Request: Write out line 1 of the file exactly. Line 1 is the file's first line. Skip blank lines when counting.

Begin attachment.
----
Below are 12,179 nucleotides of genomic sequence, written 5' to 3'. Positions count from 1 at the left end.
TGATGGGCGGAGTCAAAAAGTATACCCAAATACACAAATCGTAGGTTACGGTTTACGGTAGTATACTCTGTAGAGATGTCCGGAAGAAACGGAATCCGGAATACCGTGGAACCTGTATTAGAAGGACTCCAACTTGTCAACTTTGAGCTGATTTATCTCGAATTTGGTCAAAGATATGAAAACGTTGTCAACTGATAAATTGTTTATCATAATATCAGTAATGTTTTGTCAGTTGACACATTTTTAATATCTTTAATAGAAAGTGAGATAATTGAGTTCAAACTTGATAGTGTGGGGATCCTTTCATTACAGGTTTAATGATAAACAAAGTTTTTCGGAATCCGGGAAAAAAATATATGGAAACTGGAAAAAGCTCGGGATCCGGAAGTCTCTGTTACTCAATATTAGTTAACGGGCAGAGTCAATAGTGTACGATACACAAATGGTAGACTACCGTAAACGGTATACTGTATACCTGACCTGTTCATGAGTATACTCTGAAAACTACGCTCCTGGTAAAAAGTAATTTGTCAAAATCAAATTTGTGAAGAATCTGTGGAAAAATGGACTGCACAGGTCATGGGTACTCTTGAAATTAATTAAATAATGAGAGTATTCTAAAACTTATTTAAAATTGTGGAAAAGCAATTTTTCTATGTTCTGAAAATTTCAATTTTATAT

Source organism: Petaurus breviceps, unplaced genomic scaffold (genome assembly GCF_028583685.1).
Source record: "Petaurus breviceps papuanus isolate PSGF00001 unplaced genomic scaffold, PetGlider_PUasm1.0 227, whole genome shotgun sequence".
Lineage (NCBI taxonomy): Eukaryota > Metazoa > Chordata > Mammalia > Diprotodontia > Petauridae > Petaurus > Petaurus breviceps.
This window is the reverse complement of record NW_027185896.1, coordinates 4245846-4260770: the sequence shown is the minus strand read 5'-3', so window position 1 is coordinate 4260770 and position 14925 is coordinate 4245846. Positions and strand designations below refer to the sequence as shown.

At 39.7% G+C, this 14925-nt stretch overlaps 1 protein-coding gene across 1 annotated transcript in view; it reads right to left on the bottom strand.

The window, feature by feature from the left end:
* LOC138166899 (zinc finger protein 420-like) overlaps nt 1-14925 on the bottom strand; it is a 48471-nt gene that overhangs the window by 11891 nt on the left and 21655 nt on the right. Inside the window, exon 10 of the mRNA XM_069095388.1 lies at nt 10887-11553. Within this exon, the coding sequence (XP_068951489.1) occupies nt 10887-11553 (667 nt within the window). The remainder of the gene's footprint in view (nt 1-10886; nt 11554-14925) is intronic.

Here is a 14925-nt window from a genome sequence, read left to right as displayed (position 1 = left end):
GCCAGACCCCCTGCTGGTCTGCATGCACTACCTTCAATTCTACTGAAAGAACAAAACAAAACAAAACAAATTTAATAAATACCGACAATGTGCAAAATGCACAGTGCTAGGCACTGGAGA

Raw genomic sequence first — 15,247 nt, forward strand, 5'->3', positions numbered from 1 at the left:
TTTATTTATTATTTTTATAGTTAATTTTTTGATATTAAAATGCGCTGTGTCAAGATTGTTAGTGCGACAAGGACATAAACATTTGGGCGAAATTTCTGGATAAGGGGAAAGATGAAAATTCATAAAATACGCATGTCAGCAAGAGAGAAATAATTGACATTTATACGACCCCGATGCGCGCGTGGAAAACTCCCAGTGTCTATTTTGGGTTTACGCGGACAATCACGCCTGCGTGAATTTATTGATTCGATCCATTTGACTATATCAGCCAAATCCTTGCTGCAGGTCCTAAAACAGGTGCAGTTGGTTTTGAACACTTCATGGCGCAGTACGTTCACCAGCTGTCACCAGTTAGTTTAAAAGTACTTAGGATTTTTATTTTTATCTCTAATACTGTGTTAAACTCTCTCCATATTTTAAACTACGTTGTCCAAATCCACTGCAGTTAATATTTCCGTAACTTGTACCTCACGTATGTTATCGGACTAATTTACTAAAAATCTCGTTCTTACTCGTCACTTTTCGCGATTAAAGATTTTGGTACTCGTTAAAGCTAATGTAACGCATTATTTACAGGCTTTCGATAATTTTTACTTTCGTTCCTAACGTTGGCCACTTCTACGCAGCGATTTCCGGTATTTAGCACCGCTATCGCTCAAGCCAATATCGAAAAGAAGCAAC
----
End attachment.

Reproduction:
Below are 12,179 nucleotides of genomic sequence, written 5' to 3'. Positions count from 1 at the left end.